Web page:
HomeQ&A¿Qué significa "poner toda la carne en el asador"?

¿Qué significa "poner toda la carne en el asador"?

2
votes

According to Google translator it means "putting all the eggs in one basket". It does sound right to me. (Plus, I'm pleasantly surprised that a machine translator does translate idioms!)

However, according to the Spanish idiom dictionary, it means "pull out all the stops"

Well, I'm still learning English as well, but these two translations seem to have totally different meanings. Can anybody tell me which one is right?

By the way, I found the phrase in my Spanish textbook, and the link to the Idiom dictionary here, but I can't remember which user posted it (my bet is on Moe, but I could be wrong).

9076 views
updated NOV 25, 2009
posted by sofiasonja
Thanks for the link to the idiom dictionary!! I didn't have that one. - BobK, NOV 25, 2009
good question sofia - 00494d19, NOV 25, 2009

6 Answers

1
vote

In English, "putting all eggs in one basket and "all your money on one horse" imply that you are taking a no necessary risk.

In Spanish, "poner toda la carne en el asador" and "echar la casa por la ventana" means that you are being extremely generous (with your time, money or effort) to achieve a goal.

Los vecinos echaron la casa por la ventana para celebrar la boda de su hija menor.

The neighbors spent a fortune to celebrate the wedding of their younger daughter.

(They even got a mortgage just to be able to pay the bills)

Mi hermano puso toda la carne en el asador para convencer al padre de su novia para que les dejara casarse.

My brother gave it all he has got to convince his girlfriend's father to allow them to be married. (My brother even took his girlfriend's whole family on a cruise by the Mediterranean Sea.)

updated NOV 25, 2009
edited by Mokay
posted by Mokay
on a cruise - nizhoni1, NOV 25, 2009
Thank you. - Mokay, NOV 25, 2009
2
votes

With the sense of including everything in place, I would think that it would be putting all your eggs in one basket. In a sense, I think of it as putting all your hope in one place.

Pulling out all the stops has a bit different meaning...

In organ music terminology, a “stop” is both a set of pipes, all tuned to the same note, that play simultaneously when the organist presses any key on the keyboard, and the knob or handle that activates each set of pipes. When an organist pulls out a stop, she activates the pipes associated with that stop.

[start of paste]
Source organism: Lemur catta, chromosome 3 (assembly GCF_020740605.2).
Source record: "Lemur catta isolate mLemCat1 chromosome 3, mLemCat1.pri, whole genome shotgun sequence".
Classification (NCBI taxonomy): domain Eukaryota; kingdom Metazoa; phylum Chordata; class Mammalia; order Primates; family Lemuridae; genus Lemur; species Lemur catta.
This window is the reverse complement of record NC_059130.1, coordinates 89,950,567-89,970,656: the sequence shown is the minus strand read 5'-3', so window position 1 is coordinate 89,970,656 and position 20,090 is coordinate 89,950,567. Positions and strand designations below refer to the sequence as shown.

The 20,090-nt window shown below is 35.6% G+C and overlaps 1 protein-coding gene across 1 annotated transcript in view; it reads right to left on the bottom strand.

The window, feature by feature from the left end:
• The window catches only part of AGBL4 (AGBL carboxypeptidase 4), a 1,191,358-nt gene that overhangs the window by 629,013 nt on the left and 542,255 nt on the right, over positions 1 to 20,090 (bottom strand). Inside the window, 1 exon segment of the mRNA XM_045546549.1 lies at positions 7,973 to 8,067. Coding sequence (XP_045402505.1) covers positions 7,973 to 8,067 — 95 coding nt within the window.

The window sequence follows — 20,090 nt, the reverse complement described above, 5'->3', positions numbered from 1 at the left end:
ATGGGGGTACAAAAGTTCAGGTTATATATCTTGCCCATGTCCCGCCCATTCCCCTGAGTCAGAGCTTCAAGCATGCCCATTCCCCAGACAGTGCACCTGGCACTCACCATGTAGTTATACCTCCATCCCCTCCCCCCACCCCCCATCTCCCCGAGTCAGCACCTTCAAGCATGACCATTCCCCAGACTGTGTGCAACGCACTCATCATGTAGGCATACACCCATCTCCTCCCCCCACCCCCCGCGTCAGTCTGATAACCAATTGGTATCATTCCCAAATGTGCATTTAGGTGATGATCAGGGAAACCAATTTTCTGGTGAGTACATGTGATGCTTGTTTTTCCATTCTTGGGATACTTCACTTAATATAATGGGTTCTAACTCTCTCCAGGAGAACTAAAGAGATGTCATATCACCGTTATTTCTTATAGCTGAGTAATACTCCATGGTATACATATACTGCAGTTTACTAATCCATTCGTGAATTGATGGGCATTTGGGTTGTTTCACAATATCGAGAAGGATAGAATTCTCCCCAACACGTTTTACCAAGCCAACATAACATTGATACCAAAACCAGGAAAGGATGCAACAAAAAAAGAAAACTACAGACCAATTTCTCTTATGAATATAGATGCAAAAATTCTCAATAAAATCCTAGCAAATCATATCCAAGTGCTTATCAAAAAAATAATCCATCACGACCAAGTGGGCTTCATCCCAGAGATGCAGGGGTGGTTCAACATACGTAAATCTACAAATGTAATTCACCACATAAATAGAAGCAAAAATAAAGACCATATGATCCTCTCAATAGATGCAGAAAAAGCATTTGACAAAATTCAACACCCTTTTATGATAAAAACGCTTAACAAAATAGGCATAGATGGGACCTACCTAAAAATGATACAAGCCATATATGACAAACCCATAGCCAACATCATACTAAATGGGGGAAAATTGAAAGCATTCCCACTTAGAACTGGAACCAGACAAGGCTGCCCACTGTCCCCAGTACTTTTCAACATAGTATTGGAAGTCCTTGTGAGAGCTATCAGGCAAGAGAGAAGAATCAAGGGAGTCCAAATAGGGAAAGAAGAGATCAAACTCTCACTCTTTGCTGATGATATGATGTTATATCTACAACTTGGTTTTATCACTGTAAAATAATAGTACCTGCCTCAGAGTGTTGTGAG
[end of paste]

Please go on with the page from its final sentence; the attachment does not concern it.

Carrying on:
Knowing that, I figure out that “pulling out all the stops” is an expression for doing everything possible to achieve a goal.

updated NOV 25, 2009
posted by aloshek
2
votes

Word Reference link

SpanishDict link

These are two links to help.

I think it is more likely that it means to go for broke, like betting it all on one horse.

updated NOV 25, 2009
edited by aloshek
posted by aloshek
Hmm... I didn't think about that, buen sugerencia! :) - LAtINaPunKROcKerAConFundidA, NOV 25, 2009
Me neither, wouldn't have thought of looking in Dictionary instead of Translation. Thanks! - sofiasonja, NOV 25, 2009
Gracias, damas. - aloshek, NOV 25, 2009
1
vote

Literally it means "To put all the meat on the grill" but in this case, I believe that "Pulling out all the stops" is more likely what you're looking for. smile

updated NOV 25, 2009
posted by LAtINaPunKROcKerAConFundidA
0
votes

Both expressions are possible, can be interpreted both ways:

putting all eggs in one basket, all your money on one horse....

I like the translator attempt, amazing, jeje

updated NOV 25, 2009
posted by 00494d19
0
votes

¡Muchas gracias, chicas!

Still it's one vote each... so which one is it? Further to that, am I right to think that they are different at all??

updated NOV 25, 2009
posted by sofiasonja
SpanishDict is the world's most popular Spanish-English dictionary, translation, and learning website.
© Curiosity Media Inc.